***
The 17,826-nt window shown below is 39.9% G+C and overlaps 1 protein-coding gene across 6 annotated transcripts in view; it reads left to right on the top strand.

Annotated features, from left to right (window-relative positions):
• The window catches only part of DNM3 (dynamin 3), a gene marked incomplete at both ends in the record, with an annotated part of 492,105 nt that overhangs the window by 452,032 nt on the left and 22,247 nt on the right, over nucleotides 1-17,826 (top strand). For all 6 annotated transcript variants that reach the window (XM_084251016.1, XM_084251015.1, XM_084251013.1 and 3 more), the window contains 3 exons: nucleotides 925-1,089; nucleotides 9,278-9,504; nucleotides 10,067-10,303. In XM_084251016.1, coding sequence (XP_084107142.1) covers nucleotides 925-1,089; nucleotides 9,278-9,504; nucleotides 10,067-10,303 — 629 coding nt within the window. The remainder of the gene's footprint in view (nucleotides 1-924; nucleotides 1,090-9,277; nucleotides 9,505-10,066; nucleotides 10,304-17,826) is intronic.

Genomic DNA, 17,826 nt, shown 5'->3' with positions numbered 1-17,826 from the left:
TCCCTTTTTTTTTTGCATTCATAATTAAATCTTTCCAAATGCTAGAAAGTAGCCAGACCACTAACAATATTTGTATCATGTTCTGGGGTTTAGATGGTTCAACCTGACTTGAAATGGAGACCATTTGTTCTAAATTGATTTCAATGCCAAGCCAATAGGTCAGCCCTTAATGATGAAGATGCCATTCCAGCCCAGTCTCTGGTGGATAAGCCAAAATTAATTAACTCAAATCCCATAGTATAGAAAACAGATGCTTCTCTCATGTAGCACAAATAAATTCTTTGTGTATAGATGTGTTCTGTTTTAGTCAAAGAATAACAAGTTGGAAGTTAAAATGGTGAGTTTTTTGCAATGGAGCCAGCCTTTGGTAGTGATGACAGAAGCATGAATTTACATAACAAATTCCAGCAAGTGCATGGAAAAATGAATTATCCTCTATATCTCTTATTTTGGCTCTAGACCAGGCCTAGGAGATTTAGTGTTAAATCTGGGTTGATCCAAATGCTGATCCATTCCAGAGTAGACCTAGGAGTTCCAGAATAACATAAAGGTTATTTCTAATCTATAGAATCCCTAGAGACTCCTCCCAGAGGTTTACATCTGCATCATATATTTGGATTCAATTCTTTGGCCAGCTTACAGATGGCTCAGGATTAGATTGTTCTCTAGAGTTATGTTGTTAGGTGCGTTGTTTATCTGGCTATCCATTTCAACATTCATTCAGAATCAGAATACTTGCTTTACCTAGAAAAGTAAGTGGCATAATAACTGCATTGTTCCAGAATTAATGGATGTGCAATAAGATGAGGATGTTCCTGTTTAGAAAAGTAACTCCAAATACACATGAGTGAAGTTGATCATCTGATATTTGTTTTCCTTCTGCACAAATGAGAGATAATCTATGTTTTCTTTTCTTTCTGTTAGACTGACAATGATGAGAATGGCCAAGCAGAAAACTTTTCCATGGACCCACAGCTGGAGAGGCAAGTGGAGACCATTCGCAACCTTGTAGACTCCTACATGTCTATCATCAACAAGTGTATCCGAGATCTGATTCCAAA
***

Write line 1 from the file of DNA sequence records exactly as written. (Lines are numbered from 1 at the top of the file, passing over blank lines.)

The 17,826-nt window shown below is 39.9% G+C and overlaps 1 protein-coding gene across 6 annotated transcripts in view; it reads left to right on the top strand.